Dr. Laura Johnson, a research scientist with Heidelberg’s National Center for Water Quality Research, has been sought by various media outlets to shed light on the causes and solutions for Toledo’s recent water crisis.
The crisis, blamed on a toxic blue-green algal bloom that produced elevated levels of the chemical microcystin in the western Lake Erie basin near Toledo’s intake facility, forced city officials to ban the use of tap water for consumption and other uses for more than two days. The ban was lifted this morning.
Johnson said she wasn’t surprised by the crisis because late-summer algal blooms that have produced the microcystin have occurred in varying degrees since the late 1990s. What did surprise her to some degree, however, was the early timing of the dangerous bloom.
“Most (of the reporters) have asked why there’s a bloom and where the phosphorus is coming from that is feeding the bloom,” Johnson said this morning. “And they want to know what can be done about it.”
Recently, Johnson represented the lab during a webinar and press conference with scientists from the National Oceanic and Atmospheric Administration and its partners about predictions for the harmful algal blooms this summer. At the event, the researchers predicted that bloom impacts would vary across the lake’s western basin. They classify impacts by studying the blooms’ concentration and spread.
On Sunday, Toledo TV station WNWO interviewed Johnson for a segment on the subject. She also was interviewed for articles that appeared in the Columbus Dispatch and USA Today. USA Today's article was circulated widely and appeared in major metro newspapers such as the Cincinnati Enquirer, the Indianapolis Star and the Nashville Tennessean, among others. Voice of America is planning an article and interviewed Johnson from Heidelberg's campus this morning. Additionally, Johnson spoke with Vice media for their food blog, Munchies, and she did a radio interview organized by the Sierra Club and produced by the Ohio News Connection.
Under the headline Toxins in Ohio water supply: Could it happen again?, The Dispatch published a followup editorial on Tuesday, Aug. 5.
Johnson said dissolved phosphorus is reaching Lake Erie in increasing amounts, contributing to the higher microcystin levels. Dissolved phosphorous “comes from lots of sources,” but it is thought to result in large measure from agricultural fertilizer applied on farms in the region.
A series of agricultural changes have contributed to the leaking of dissolved phosphorous into agricultural watersheds that feed into the lake, she said. “When the watersheds become susceptible, then the lake becomes susceptible. It’s more complicated than just (blaming the problem on) farm fertilizers.”
The solution lies into how and when fertilizer is applied, she said. “We’re not getting that fertilizer into the soil and mixing it really well with the soil like we used to back in the early ’80s,” she said on WNWO.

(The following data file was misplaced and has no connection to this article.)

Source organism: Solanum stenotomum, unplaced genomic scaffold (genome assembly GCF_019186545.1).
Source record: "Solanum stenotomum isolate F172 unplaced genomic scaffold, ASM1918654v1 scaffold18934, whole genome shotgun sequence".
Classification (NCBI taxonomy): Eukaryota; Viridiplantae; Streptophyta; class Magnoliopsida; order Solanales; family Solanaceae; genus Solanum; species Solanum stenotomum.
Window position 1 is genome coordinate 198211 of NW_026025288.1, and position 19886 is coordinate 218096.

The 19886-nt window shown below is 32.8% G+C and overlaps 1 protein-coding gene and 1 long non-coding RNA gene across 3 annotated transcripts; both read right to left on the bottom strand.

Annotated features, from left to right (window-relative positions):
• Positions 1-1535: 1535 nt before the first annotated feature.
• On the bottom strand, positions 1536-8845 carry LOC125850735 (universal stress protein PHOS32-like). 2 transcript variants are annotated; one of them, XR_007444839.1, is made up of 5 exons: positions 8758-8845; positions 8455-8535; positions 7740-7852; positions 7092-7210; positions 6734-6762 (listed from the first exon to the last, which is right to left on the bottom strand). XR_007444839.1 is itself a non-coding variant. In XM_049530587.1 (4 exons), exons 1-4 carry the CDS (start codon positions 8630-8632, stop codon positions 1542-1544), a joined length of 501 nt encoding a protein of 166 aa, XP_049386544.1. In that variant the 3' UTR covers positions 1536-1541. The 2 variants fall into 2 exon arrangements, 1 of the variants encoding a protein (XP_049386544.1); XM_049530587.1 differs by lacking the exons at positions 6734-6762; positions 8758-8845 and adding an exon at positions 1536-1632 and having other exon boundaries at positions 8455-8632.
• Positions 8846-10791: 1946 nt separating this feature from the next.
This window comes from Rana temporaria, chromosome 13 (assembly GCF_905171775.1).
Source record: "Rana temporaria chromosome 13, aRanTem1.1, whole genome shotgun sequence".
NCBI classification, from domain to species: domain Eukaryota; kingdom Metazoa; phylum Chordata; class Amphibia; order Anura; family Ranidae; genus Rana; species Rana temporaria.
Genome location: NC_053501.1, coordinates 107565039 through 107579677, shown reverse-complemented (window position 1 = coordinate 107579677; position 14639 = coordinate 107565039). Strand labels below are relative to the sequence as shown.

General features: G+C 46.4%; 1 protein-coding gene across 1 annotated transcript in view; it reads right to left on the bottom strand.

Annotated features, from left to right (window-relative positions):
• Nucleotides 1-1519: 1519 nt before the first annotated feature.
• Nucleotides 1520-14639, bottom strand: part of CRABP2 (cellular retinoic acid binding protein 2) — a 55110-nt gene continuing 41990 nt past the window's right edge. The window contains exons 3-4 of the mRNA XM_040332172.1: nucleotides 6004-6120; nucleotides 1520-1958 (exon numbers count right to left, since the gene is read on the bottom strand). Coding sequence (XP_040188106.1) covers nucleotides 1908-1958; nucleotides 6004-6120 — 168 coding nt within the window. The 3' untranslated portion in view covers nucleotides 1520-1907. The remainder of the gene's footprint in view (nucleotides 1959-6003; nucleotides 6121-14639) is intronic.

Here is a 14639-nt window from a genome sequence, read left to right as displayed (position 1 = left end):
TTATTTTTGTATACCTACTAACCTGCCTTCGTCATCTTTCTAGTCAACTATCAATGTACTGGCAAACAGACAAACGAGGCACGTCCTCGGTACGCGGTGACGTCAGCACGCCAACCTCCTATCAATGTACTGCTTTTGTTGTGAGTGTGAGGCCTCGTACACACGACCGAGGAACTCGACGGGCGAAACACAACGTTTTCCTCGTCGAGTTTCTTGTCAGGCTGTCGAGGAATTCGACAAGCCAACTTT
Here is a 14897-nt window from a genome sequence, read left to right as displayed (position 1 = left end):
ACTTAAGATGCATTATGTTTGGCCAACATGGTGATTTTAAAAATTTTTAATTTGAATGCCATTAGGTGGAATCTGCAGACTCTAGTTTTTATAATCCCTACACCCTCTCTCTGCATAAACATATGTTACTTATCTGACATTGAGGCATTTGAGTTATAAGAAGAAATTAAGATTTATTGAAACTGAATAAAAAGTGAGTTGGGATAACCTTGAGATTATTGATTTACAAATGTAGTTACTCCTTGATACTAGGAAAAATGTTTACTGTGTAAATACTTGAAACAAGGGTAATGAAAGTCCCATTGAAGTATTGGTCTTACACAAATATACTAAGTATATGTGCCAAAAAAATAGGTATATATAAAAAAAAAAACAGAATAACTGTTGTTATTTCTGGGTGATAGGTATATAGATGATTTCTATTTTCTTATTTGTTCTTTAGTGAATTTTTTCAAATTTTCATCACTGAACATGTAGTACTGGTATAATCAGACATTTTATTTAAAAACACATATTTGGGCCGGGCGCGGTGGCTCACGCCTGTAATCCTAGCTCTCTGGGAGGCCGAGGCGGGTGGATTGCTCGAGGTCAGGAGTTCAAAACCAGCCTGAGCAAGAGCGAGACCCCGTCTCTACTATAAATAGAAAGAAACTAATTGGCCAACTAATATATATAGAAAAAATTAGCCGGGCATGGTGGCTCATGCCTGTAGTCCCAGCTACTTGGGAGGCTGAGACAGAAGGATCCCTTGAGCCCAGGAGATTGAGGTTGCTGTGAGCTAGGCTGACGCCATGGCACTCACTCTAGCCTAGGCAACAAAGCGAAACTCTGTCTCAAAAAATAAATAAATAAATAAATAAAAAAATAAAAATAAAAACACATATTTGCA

She added: “I don’t want to sound like we’re beating up on farmers. It’s not that clear-cut.”
Johnson recommends farmers practice the Four R’s as part of the solution:
- Right source – applying the correct fertilizer
- Right amount – testing soil to determine the amount of fertilizer to apply
- Right place – figuring out how to get fertilizer deeper into the soil to curb runoff
- Right time – applying fertilizer as close to planting as possible.
While addressing a solution, Johnson said the impact of this year’s algal bloom may not be over, which is news Toledoans won’t want to hear. “It’s very early in the season to be affecting the blooms,” she said. “This particular bloom is just hovering over drinking water intakes.”
All intakes are at risk, and the degree of risk depends on the quality of the filtration systems.
“It’s so early that the bloom has the potential to get bigger. There’s no reason we won’t be battling this problem all season,” she added. Dr. Ken Krieger, the NCWQR director, agreed. “This is an early problem that’s probably going to continue to grow; even if the wind blows the bloom away, it will continue to grow,” he said.
Krieger said NCWQR scientists have been studying microcystin for several years. The lab has equipment to detect the substance and is in the process of hiring an analytical chemist to add expertise to the process.
While the lab’s interpretive expertise was in demand, its instrumentation was not. “Because this issue affected public health, analysis needs to come from government labs,” Krieger explained. “Our expertise is in the causes and what can be done. It is a big, complex story.”